In case you missed it—and I don’t see how you could—this past Monday was Veterans Day. It’s one of the few holidays we’ve left alone, not moving it around so we can have another long weekend, although this year it cooperated with the premise by falling on a Monday.
As is the custom, the majority of Facebook world posted pictures of the veterans in their family, myself included. It might be a spouse or a parent, a child or a sibling. It might even have been a picture of themselves, but many folks took a moment to honor the veterans in their family and often to tell the stories of their service.
As I scrolled through all the pictures, many of which were World War II era, I started wondering what they must have thought as they posed for these photographs. How many of them had been drafted? How many had voluntarily enlisted out of a sense of patriotism and duty? How many of them realized they might never return . . . how many of them never did?
Of the pictures posted on Facebook, most were privileged to come home, alive and well but changed forever. You cannot go through what they did without it leaving its mark. Even if you didn’t see combat, your friends might, and there was always the chance you would. Even if you were safely encamped state side, there was always the possibility you would be called into action. And with that call came the distinct possibility of death, or at the very least, wounds which would never truly heal.
My father was one of the lucky ones. As his unit prepared to ship out during the Korean War, an officer came to their barracks asking if anyone could type. He was the only one who could, and that skill kept him at Fort Bragg in North Carolina for the remainder of his service.
Jim Garey was one of those who voluntarily enlisted during World War II. He was only 17 meaning his parents had to sign the consent forms allowing him to do so; to the Army’s credit, he was not sworn in to active duty until his 18th birthday had passed. Jim was trained in radio communications and assigned to an amphibious unit that was charged with making assault landings on islands held by the Japanese. That assignment almost cost him his life in October of 1943. It was then they were alerted to the approach of a Japanese bomber—one that came in so low he could hear the doors of the bay open and the bomb as it fell. The communications officer died. The radio operator sustained a severe head injury. And Jim was buried alive under tons of dirt, sand bags, and logs. His only salvation was his steel helmet which fell over his face, giving him a few minutes of air before the supply was depleted and he passed out. He regained consciousness as he was being carried to the medical tent. Only then did he realize he hadn’t died. Four weeks later he returned to active duty. In later years he would come close to tears as he spoke of those days, not from the memories of war, but in recalling the tears his father shed when Jim finally came home for good on December 21, 1945.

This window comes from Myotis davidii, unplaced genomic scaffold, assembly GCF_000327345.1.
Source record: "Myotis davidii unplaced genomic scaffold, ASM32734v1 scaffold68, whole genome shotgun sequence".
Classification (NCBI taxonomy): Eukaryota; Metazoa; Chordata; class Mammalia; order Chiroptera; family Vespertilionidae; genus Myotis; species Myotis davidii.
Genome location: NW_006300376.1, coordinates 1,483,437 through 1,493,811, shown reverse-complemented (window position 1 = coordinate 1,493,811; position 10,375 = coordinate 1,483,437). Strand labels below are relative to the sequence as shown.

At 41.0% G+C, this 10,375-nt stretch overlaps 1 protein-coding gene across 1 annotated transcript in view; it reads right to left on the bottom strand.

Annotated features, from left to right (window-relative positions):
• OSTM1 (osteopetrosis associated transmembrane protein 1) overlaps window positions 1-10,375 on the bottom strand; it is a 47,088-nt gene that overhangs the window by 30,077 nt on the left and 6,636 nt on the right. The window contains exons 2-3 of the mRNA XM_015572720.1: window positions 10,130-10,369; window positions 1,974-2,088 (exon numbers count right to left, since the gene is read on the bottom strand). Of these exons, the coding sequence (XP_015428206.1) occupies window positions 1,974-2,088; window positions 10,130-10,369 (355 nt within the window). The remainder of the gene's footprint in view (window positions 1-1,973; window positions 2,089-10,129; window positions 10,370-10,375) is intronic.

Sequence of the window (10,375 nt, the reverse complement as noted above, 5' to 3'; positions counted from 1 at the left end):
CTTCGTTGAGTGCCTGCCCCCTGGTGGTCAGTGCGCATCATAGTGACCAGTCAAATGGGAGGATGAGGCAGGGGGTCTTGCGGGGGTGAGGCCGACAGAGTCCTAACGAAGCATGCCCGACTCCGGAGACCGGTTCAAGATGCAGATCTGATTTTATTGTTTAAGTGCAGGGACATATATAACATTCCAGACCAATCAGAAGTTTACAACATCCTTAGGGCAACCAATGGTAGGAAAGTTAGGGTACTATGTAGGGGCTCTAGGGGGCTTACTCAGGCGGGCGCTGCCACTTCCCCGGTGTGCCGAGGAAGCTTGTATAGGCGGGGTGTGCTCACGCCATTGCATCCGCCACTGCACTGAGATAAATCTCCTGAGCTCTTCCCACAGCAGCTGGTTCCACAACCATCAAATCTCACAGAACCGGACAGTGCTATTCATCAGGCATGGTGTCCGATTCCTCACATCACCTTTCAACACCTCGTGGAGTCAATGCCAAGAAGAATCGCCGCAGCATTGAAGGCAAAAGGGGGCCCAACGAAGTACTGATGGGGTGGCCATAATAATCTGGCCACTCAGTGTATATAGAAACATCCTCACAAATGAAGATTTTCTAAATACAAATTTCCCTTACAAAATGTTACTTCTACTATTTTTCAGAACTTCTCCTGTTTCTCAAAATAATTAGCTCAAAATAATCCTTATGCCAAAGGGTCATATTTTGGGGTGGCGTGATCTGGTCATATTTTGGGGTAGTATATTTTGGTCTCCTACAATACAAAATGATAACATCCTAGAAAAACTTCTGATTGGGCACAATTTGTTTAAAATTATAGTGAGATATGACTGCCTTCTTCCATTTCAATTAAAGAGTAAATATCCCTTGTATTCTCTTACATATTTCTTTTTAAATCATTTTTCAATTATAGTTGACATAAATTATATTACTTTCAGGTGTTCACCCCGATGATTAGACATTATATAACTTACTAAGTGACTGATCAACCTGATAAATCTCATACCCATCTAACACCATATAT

His story is multiplied thousands of times, over scores of wars and conflicts—and for many there was no happy ending. Parker Fondren was one of those who gave his life in service to our country during the same war that spared Jim Garey. Parker was there during the liberation of Rome on June 5, 1944 . . . and died in battle three days later, 45 miles from the city. Buried in Nettuno, Italy at the time, he was later moved to the national cemetery at Shiloh. Although he was finally home, it was probably very little comfort to his wife and infant daughter.
How many times did families open the door to find military personnel or their representatives bearing bad news? How many times did telegrams arrive announcing the death of someone they loved? And how many nights did families go to bed, grateful that today was not that day . . . knowing that tomorrow could be?
In all of those pictures that graced Facebook this weekend and Monday, I believed I saw a certain sadness hiding behind the smiles. Perhaps it was my reflecting that put it there, but I’m sure every person in uniform . . . and everyone who loved them . . . understood what their future might hold. I’m glad we have a day set aside to honor their service. I just hope we don’t forget that many of them gave years of their lives . . . and some of them paid the ultimate price. Maybe one day isn’t really enough.